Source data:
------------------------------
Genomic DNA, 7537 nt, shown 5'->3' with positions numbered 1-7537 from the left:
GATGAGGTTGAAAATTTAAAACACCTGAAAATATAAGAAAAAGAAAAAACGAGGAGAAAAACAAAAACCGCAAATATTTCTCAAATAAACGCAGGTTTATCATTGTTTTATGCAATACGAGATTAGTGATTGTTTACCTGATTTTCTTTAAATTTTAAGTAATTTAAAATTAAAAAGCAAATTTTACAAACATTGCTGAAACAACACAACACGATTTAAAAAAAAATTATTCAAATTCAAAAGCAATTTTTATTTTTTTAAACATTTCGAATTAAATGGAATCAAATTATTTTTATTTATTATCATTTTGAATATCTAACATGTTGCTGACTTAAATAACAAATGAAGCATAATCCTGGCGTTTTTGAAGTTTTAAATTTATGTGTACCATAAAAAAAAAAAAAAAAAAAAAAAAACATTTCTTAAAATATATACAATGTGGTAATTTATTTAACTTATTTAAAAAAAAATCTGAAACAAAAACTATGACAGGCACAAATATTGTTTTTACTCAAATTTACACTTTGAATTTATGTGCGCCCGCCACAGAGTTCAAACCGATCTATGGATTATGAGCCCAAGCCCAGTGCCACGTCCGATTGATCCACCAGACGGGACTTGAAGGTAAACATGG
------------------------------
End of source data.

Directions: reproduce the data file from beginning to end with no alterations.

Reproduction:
Genomic DNA, 7537 nt, shown 5'->3' with positions numbered 1-7537 from the left:
GATGAGGTTGAAAATTTAAAACACCTGAAAATATAAGAAAAAGAAAAAACGAGGAGAAAAACAAAAACCGCAAATATTTCTCAAATAAACGCAGGTTTATCATTGTTTTATGCAATACGAGATTAGTGATTGTTTACCTGATTTTCTTTAAATTTTAAGTAATTTAAAATTAAAAAGCAAATTTTACAAACATTGCTGAAACAACACAACACGATTTAAAAAAAAATTATTCAAATTCAAAAGCAATTTTTATTTTTTTAAACATTTCGAATTAAATGGAATCAAATTATTTTTATTTATTATCATTTTGAATATCTAACATGTTGCTGACTTAAATAACAAATGAAGCATAATCCTGGCGTTTTTGAAGTTTTAAATTTATGTGTACCATAAAAAAAAAAAAAAAAAAAAAAAAACATTTCTTAAAATATATACAATGTGGTAATTTATTTAACTTATTTAAAAAAAAATCTGAAACAAAAACTATGACAGGCACAAATATTGTTTTTACTCAAATTTACACTTTGAATTTATGTGCGCCCGCCACAGAGTTCAAACCGATCTATGGATTATGAGCCCAAGCCCAGTGCCACGTCCGATTGATCCACCAGACGGGACTTGAAGGTAAACATGG